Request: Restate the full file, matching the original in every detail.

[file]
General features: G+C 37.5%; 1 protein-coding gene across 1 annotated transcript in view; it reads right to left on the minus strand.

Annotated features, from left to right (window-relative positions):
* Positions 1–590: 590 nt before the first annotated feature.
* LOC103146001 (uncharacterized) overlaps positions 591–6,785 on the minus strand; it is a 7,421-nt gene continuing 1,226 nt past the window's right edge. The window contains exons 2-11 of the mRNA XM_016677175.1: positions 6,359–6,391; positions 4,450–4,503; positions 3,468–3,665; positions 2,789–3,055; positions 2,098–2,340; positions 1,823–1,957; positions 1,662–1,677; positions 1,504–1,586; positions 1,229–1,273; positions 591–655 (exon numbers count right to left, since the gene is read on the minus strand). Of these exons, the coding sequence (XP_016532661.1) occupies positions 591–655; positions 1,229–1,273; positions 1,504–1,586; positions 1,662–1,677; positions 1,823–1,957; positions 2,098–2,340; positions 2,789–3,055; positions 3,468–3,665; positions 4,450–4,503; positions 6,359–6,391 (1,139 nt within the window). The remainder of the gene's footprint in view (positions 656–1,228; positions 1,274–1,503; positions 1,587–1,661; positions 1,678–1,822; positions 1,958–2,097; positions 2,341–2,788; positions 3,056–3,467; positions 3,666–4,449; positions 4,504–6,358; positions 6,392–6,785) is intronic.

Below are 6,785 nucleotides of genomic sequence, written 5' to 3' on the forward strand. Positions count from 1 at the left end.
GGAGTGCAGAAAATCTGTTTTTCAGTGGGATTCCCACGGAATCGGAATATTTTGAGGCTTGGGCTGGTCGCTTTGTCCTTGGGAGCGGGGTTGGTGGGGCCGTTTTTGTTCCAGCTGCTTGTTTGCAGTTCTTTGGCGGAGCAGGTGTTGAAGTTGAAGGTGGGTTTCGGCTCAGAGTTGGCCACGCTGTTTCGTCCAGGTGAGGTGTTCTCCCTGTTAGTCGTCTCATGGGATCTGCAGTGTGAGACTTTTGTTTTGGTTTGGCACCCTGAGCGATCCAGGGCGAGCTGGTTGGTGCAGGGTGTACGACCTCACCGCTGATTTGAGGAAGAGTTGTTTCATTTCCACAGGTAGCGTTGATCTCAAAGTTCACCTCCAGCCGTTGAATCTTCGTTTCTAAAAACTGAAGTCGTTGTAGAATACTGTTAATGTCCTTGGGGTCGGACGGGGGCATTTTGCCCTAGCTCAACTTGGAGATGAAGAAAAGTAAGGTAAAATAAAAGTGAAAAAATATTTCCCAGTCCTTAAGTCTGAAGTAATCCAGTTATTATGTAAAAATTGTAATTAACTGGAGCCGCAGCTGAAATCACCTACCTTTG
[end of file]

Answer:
General features: G+C 37.5%; 1 protein-coding gene across 1 annotated transcript in view; it reads right to left on the minus strand.

Annotated features, from left to right (window-relative positions):
* Positions 1–590: 590 nt before the first annotated feature.
* LOC103146001 (uncharacterized) overlaps positions 591–6,785 on the minus strand; it is a 7,421-nt gene continuing 1,226 nt past the window's right edge. The window contains exons 2-11 of the mRNA XM_016677175.1: positions 6,359–6,391; positions 4,450–4,503; positions 3,468–3,665; positions 2,789–3,055; positions 2,098–2,340; positions 1,823–1,957; positions 1,662–1,677; positions 1,504–1,586; positions 1,229–1,273; positions 591–655 (exon numbers count right to left, since the gene is read on the minus strand). Of these exons, the coding sequence (XP_016532661.1) occupies positions 591–655; positions 1,229–1,273; positions 1,504–1,586; positions 1,662–1,677; positions 1,823–1,957; positions 2,098–2,340; positions 2,789–3,055; positions 3,468–3,665; positions 4,450–4,503; positions 6,359–6,391 (1,139 nt within the window). The remainder of the gene's footprint in view (positions 656–1,228; positions 1,274–1,503; positions 1,587–1,661; positions 1,678–1,822; positions 1,958–2,097; positions 2,341–2,788; positions 3,056–3,467; positions 3,666–4,449; positions 4,504–6,358; positions 6,392–6,785) is intronic.

Below are 6,785 nucleotides of genomic sequence, written 5' to 3' on the forward strand. Positions count from 1 at the left end.
GGAGTGCAGAAAATCTGTTTTTCAGTGGGATTCCCACGGAATCGGAATATTTTGAGGCTTGGGCTGGTCGCTTTGTCCTTGGGAGCGGGGTTGGTGGGGCCGTTTTTGTTCCAGCTGCTTGTTTGCAGTTCTTTGGCGGAGCAGGTGTTGAAGTTGAAGGTGGGTTTCGGCTCAGAGTTGGCCACGCTGTTTCGTCCAGGTGAGGTGTTCTCCCTGTTAGTCGTCTCATGGGATCTGCAGTGTGAGACTTTTGTTTTGGTTTGGCACCCTGAGCGATCCAGGGCGAGCTGGTTGGTGCAGGGTGTACGACCTCACCGCTGATTTGAGGAAGAGTTGTTTCATTTCCACAGGTAGCGTTGATCTCAAAGTTCACCTCCAGCCGTTGAATCTTCGTTTCTAAAAACTGAAGTCGTTGTAGAATACTGTTAATGTCCTTGGGGTCGGACGGGGGCATTTTGCCCTAGCTCAACTTGGAGATGAAGAAAAGTAAGGTAAAATAAAAGTGAAAAAATATTTCCCAGTCCTTAAGTCTGAAGTAATCCAGTTATTATGTAAAAATTGTAATTAACTGGAGCCGCAGCTGAAATCACCTACCTTTG